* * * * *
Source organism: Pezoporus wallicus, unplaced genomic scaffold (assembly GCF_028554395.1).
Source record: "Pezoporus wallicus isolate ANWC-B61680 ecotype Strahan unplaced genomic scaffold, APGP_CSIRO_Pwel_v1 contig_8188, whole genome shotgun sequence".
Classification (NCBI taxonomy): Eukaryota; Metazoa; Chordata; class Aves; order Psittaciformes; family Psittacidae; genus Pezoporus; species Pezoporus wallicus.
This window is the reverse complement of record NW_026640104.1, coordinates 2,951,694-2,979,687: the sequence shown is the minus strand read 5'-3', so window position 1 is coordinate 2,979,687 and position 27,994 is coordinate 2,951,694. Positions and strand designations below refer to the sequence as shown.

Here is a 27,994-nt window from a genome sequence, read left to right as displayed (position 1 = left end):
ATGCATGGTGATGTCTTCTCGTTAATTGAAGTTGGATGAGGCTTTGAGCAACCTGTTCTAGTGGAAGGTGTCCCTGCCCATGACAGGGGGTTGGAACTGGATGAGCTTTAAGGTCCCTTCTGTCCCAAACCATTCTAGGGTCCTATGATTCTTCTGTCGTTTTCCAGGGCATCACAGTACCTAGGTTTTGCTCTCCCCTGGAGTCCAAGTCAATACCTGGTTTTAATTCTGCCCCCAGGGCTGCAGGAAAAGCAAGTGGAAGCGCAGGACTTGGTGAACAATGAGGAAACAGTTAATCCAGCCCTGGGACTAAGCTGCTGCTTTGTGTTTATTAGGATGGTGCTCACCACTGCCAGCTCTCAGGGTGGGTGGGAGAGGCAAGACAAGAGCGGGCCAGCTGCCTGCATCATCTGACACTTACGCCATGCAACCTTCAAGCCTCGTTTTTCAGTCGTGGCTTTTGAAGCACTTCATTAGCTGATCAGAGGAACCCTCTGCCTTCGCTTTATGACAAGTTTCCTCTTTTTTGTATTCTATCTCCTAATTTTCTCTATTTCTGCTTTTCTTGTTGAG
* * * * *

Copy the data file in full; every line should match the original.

Source organism: Pezoporus wallicus, unplaced genomic scaffold (assembly GCF_028554395.1).
Source record: "Pezoporus wallicus isolate ANWC-B61680 ecotype Strahan unplaced genomic scaffold, APGP_CSIRO_Pwel_v1 contig_8188, whole genome shotgun sequence".
Classification (NCBI taxonomy): Eukaryota; Metazoa; Chordata; class Aves; order Psittaciformes; family Psittacidae; genus Pezoporus; species Pezoporus wallicus.
This window is the reverse complement of record NW_026640104.1, coordinates 2,951,694-2,979,687: the sequence shown is the minus strand read 5'-3', so window position 1 is coordinate 2,979,687 and position 27,994 is coordinate 2,951,694. Positions and strand designations below refer to the sequence as shown.

Here is a 27,994-nt window from a genome sequence, read left to right as displayed (position 1 = left end):
ATGCATGGTGATGTCTTCTCGTTAATTGAAGTTGGATGAGGCTTTGAGCAACCTGTTCTAGTGGAAGGTGTCCCTGCCCATGACAGGGGGTTGGAACTGGATGAGCTTTAAGGTCCCTTCTGTCCCAAACCATTCTAGGGTCCTATGATTCTTCTGTCGTTTTCCAGGGCATCACAGTACCTAGGTTTTGCTCTCCCCTGGAGTCCAAGTCAATACCTGGTTTTAATTCTGCCCCCAGGGCTGCAGGAAAAGCAAGTGGAAGCGCAGGACTTGGTGAACAATGAGGAAACAGTTAATCCAGCCCTGGGACTAAGCTGCTGCTTTGTGTTTATTAGGATGGTGCTCACCACTGCCAGCTCTCAGGGTGGGTGGGAGAGGCAAGACAAGAGCGGGCCAGCTGCCTGCATCATCTGACACTTACGCCATGCAACCTTCAAGCCTCGTTTTTCAGTCGTGGCTTTTGAAGCACTTCATTAGCTGATCAGAGGAACCCTCTGCCTTCGCTTTATGACAAGTTTCCTCTTTTTTGTATTCTATCTCCTAATTTTCTCTATTTCTGCTTTTCTTGTTGAG